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Few would describe Jamie Dimon as warm and cuddly. At one point during JPMorgan Chase & Co. (NYSE:JPM)‘s investor day, the feisty CEO responded to bank analyst Mike Mayo with a snarky, “That’s why I’m richer than you.” And while that could perhaps be waved off as playful, in the wake of the London Whale trading debacle and the CEO/Chairman brouhaha, there are plenty of investors and market watchers who simply can’t stand Dimon.
But I would suggest that even the harshest Dimon critics set aside their ire — even if just momentarily — and tune in to one particularly insightful moment from JPMorgan Chase & Co. (NYSE:JPM)’s second-quarter conference call.
Throughout the call, analysts peppered Dimon and CFO Marianne Lake with questions pertaining to the particulars of the company’s accounting — most notably, approaches to adjust the bank’s balance sheet to accommodate proposed new capital rules. Late in the call, NAB Research analyst Nancy Bush just happened to ask the question that pushed Dimon over the edge.
This is what the issue is with all this, you spend all your time talking about
accounting, as opposed to business. The business is deposits, serving clients,
doing things. And now we talk all the time about [accumulated and other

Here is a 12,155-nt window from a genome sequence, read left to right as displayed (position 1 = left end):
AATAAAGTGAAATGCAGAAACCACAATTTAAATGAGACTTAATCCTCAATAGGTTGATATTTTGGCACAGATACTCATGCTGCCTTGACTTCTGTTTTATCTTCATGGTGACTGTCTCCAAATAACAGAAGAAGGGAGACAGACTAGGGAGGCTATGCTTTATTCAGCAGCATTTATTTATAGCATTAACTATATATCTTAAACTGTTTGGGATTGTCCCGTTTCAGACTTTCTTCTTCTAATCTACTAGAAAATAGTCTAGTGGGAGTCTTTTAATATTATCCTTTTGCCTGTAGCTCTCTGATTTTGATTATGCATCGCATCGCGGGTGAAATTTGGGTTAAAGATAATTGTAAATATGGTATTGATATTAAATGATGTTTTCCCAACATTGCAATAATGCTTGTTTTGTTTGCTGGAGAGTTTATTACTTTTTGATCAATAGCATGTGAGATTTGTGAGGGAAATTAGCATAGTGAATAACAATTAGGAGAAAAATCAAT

comprehensive income]. And we have a lot of asynchronous accounting, and
pro-cyclical accounting and stuff like that, that we try to explain. But we try to look
through all of that and build a business, more clients, more bankers, more branches,
Love him or hate him, I think everyone has to admit that Dimon nailed it there.
To be sure, the accounting is important. It’s critical that the bank get the accounting right, and it’s helpful for investors — even if just at a high level — to understand the accounting.
But the accounting isn’t the business. The Q2 linked-quarter change in operating expense isn’t the business. The year-over-year growth in the cash balance isn’t the business. And no, I’m sorry, but the profit per share that just beat (or missed) analysts’ expectations isn’t the business. (Full disclosure: I’m as guilty as anyone of focusing on the accounting too much at times.)
Foolish investors are long-term investors, and long-term investors should be most focused on what’s going to drive success over five, 10, or 15 years. And, as Dimon points out, that comes from focusing on and building the big-picture business, not getting swallowed up by the accounting minutiae.